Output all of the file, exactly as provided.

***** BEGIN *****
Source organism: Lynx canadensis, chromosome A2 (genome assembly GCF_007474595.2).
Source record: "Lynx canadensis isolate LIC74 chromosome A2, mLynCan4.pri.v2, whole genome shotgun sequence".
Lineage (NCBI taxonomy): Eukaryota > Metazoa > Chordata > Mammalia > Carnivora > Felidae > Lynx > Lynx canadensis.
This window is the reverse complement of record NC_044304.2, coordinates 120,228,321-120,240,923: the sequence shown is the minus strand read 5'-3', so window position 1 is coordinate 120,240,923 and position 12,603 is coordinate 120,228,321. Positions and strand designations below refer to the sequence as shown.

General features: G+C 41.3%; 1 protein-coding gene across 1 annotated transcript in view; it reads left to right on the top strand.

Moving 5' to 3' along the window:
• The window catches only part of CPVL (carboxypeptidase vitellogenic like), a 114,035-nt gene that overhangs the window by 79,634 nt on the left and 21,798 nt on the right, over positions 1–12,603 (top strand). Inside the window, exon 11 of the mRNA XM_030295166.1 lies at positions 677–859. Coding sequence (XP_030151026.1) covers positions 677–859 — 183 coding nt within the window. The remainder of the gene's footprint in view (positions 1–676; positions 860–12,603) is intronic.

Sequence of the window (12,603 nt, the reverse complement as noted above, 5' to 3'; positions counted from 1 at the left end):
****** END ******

Source organism: Lynx canadensis, chromosome A2 (genome assembly GCF_007474595.2).
Source record: "Lynx canadensis isolate LIC74 chromosome A2, mLynCan4.pri.v2, whole genome shotgun sequence".
Lineage (NCBI taxonomy): Eukaryota > Metazoa > Chordata > Mammalia > Carnivora > Felidae > Lynx > Lynx canadensis.
This window is the reverse complement of record NC_044304.2, coordinates 120,228,321-120,240,923: the sequence shown is the minus strand read 5'-3', so window position 1 is coordinate 120,240,923 and position 12,603 is coordinate 120,228,321. Positions and strand designations below refer to the sequence as shown.

General features: G+C 41.3%; 1 protein-coding gene across 1 annotated transcript in view; it reads left to right on the top strand.

Moving 5' to 3' along the window:
• The window catches only part of CPVL (carboxypeptidase vitellogenic like), a 114,035-nt gene that overhangs the window by 79,634 nt on the left and 21,798 nt on the right, over positions 1–12,603 (top strand). Inside the window, exon 11 of the mRNA XM_030295166.1 lies at positions 677–859. Coding sequence (XP_030151026.1) covers positions 677–859 — 183 coding nt within the window. The remainder of the gene's footprint in view (positions 1–676; positions 860–12,603) is intronic.

Sequence of the window (12,603 nt, the reverse complement as noted above, 5' to 3'; positions counted from 1 at the left end):